Thursday, November 05, 2009


Marriage does strange things to you. It not only takes you out out of your familiar surroundings and circle of acquaintances, it also gives you a new home and if lucky, a whole new family. But it is not to talk of the happier side of marriage that I sit today, but of its sad, sombre, sobering aspects.

I’ve just come from my former home to my present one. This is the nth time I’ve done the same and yet, I don’t know why, I feel like I’m doing something wrong. There’s this overwhelming sense of wistfulness and aching sorrow welling up within me every time I cross the same threshold to head for another one, 20 mins’ away by road. I don’t have a brother. I only have my younger sister, Moitreyee (aka Mitu), who wanted me to stop till later in the day and go watch ‘Wake Up Sid’ with her. I turned her down and her expectant smile changed into one of confused hurt. She asked me why I couldn’t return to my shoshurbari (in-laws’ place) later in the day. I’m not employed right now after all. I channelised the conversation into a different direction. There really was no reason why I couldn’t have gone back much later in the day. I could. Except maybe, the more I stay, the more difficult it is to persuade myself to go away. The more I feel I have to go, the more I feel like putting it off for the morrow. The more I know this was once my only home, the more I cry inside, knowing that this is no longer my only home. That I am emotionally committed to going back home. To what I need to fashion into a home. To what shall some day, when I have my own children and no living parents, be my only home.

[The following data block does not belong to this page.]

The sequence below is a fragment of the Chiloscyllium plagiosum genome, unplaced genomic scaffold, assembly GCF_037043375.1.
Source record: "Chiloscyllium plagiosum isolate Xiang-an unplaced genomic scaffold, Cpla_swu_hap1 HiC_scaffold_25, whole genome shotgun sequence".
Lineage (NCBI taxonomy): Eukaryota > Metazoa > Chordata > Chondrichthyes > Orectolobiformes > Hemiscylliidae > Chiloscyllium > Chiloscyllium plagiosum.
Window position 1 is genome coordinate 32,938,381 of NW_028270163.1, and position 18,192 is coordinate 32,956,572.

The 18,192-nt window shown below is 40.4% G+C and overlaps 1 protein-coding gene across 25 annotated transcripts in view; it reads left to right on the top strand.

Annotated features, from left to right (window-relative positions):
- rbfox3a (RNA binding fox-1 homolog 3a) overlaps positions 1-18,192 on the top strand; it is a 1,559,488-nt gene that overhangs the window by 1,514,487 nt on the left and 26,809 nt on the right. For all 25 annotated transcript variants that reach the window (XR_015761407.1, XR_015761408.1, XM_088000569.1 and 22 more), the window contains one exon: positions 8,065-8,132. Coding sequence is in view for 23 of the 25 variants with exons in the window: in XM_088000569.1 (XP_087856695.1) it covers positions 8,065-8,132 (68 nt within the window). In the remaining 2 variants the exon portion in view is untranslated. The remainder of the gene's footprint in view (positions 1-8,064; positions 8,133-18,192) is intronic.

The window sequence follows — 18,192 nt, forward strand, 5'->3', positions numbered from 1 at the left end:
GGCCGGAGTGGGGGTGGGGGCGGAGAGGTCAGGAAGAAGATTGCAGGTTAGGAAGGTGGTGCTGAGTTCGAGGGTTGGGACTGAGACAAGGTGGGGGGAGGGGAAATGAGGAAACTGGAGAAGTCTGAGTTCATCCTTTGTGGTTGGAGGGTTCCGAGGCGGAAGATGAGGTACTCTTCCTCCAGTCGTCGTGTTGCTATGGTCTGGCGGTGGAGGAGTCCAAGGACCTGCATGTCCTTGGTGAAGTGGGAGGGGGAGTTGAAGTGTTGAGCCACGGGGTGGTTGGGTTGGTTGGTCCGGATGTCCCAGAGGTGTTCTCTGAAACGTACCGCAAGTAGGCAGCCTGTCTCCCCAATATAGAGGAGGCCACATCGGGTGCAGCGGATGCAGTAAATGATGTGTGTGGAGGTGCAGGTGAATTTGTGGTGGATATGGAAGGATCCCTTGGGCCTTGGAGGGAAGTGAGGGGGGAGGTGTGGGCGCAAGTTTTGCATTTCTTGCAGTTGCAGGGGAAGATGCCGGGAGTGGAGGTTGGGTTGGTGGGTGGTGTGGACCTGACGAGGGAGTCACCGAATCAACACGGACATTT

I comprehend Mitu’s perplexity. Maybe she was thinking of what fun we had had the night before when the three of us (K, herself, I) had sit in what was once my bedroom, playing ‘Calling Bray’ late into the night, me laughing my guts out each time Mitu lost a card and looked absurdly crestfallen or won a card and looked gleefully exultant. Or how we traced our collective way back through the memories of our childhood as we helped K through our old and dusty photo albums. Or how Mitu and I had sauntered through our neighbourhhod park as we returned from the confectionary shop with 500 gm of lal doi (sweet curd) which I had had the audacity to question the increased price of, quoting in the process an ancient rate of Rs 70 for a kg of the same, causing the shopkeeper to sarcastically ask me how long ago I’d made such a curious purchase. Or how we made our slow way through the park, checking every sandy corner for the newborn puppies we’d spotted a few days ago, which we finally distinguished in the darkness and Mitu meowed to, causing me much hilarity. And well, so much and so many more things that recalling would only cause more hurt, more sorrow, lay many more crosses on my already scarred soul.